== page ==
As a child, seeing mom and dad go to work was as natural as watching Saturday morning cartoons. There were just some things you didn’t question, only because it’s what you were used to. It wasn’t until you began going to school and started having a social life that you first noticed how your household differed from your best friend’s.
You soon learned that your parents took every step they could to make sure you were sitting happy and safe. This doesn’t just include going on family trips to Disneyland or getting the latest toy at Christmas – this means paying bills and protecting your finances with things like insurance. Like your parents before you, you want to teach your children what being a responsible adult is all about. With one child starting high school soon and the other going off to college in the Fall, you want to feel good knowing that you’ve taught them how to properly shop auto insurance, prepare a balanced meal and do their laundry without any glitches. The world can be a tricky place, but with your guidance, it doesn’t have to be.
Teach your teen how to shop auto insurance with these handy tips below.
How to Begin
Teenagers want to be treated like adults, pure and simple. Any baby talk or simplified language will immediately turn them off to any lessons you’re trying to teach them. So when you’re teaching your kids how to shop auto insurance, keep it to the point. Remind them that driving is a huge responsibility. Being a meticulous motorist doesn’t stop after they’ve passed their driving test. If they want to drive, they need to understand their responsibility to other drivers on the road, this includes carrying the right type of insurance.
Explaining How Auto Insurance Works
Now the trick here is to explain auto insurance in a way that is both interesting and informative. You want your children to understand the responsibilities that come with driving, and one way to do that is to teach them about your auto insurance plan.
It’s more than likely that you’re the one making the car payments, taking care of maintenance, and paying for the auto insurance plan. If all your children have to do is pay for gas, they won’t have a clear understanding of what owning a car is really like. One way to help them understand the importance of maintaining a clean driving record is by having them pay the difference in your insurance premium. Another way is to teach them about auto insurance. You will want to discuss what the different costs and types of auto insurance coverages include.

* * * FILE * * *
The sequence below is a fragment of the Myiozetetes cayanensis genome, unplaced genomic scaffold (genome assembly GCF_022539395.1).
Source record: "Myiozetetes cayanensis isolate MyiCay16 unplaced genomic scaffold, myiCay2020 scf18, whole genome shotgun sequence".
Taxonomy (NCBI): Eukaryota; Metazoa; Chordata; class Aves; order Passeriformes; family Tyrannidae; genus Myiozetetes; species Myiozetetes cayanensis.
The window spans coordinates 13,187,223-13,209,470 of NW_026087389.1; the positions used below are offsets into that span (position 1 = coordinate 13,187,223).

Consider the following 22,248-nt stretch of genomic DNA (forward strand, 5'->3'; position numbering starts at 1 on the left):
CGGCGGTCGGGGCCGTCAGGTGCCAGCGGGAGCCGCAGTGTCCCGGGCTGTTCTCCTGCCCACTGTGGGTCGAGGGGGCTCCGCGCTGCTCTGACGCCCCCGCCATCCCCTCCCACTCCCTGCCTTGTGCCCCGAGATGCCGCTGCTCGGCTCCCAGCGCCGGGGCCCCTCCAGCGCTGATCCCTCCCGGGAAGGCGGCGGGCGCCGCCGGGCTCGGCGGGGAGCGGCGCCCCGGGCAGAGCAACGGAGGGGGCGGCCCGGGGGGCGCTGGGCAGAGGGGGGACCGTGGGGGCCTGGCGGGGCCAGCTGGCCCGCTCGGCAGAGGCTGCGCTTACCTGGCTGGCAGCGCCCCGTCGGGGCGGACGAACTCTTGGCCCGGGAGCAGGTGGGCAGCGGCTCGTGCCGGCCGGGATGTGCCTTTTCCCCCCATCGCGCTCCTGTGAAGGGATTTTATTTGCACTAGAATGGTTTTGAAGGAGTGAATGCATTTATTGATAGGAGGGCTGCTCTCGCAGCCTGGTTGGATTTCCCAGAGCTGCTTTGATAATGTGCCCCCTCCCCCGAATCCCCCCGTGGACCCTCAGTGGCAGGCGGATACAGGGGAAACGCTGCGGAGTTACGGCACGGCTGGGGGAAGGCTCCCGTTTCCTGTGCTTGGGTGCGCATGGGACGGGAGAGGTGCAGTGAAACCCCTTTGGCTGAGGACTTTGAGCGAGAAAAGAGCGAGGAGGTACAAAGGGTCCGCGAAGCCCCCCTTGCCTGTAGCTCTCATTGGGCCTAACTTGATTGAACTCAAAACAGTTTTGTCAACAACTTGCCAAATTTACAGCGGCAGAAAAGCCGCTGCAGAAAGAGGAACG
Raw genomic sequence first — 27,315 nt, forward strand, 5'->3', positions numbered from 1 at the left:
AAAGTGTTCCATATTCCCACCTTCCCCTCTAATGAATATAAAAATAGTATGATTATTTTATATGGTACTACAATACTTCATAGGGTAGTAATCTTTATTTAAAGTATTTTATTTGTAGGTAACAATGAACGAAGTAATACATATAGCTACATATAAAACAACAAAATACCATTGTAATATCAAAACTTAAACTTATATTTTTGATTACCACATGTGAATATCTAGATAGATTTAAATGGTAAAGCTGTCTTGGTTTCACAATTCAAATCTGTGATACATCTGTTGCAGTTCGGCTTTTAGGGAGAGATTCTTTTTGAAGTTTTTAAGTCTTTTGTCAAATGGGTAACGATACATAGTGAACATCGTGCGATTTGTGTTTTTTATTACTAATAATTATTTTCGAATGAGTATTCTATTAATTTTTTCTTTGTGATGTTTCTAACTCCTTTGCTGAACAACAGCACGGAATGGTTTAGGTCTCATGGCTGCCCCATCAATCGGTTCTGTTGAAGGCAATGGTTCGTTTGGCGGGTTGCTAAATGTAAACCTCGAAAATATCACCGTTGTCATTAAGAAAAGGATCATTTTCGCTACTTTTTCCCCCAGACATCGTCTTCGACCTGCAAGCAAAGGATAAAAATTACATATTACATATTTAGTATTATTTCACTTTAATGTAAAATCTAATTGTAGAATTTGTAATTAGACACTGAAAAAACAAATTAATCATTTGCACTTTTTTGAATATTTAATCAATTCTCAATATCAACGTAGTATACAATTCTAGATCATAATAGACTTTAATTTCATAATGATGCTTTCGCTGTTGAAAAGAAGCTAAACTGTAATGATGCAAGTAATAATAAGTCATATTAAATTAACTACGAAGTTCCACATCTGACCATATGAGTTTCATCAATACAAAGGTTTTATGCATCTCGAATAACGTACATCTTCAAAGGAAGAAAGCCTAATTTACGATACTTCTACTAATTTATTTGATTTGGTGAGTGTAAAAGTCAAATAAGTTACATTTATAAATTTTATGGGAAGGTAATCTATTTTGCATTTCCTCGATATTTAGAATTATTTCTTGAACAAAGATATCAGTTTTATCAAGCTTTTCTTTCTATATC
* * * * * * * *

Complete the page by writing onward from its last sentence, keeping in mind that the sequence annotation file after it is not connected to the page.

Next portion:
Auto Insurance Coverage Types
Every state except New Hampshire requires by law that licensed, car-driving adults carry auto insurance. The most commonly required insurance being liability coverage. This policy covers vehicle repairs, medical costs, lost wage compensation, and funerary expenses to the person you hit in an accident. Liability coverage is only financially responsible for the other motorist when you’re the one at fault in the accident. Other insurance plans include:
Collision Coverage: This plan pays for the repairs to your vehicle after an accident. If your car is deemed totaled (cost of repair is more than what the vehicle is worth) the insurance provider will pay for the value of your car.
Personal Injury Protection: Also known as PIP insurance, this coverage plan will pay for medical bills accrued as result of an accident.
Comprehensive Coverage: This plan covers damages sustained to your vehicle as result of weather, theft, vandalism, and hit-and-runs.
Uninsured Motorist Protection: If an uninsured motorist hits you, your insurance will help you pay for the damages sustained to you and your property.
Underinsured Motorist Protection: Similar to Uninsured Motorist Protection, this coverage plan takes care of you when the driver at fault in an accident doesn’t have the means to pay for the damages.
Each state might require carrying a coverage plan with a mixture of the policies above, or may require you carry one. Share with your children which policy you have, why you have it, what it costs, and how it protects your family.
How Auto Insurance Protects their Finances
Another issue you will need to discuss is how to read what the plan covers financially in the case of an accident. Liability coverage for example is written like this: 15/30/10. This stands for $15,000 in personal injury protection per person, per accident; $30,000 in personal injury protection per accident; and $10,000 in property damage per accident. But remember, the amount varies by state. With this kind of coverage, your kids will be safe from getting sued or having to pay much, if anything, out of pocket.
Making sure your children understand the rules of the road is an absolute must. Preparing them for responsibility and maintenance is a service both to them and to the public at large. Start the process today by finding an auto insurance package from CoverHound that will serve your loved ones.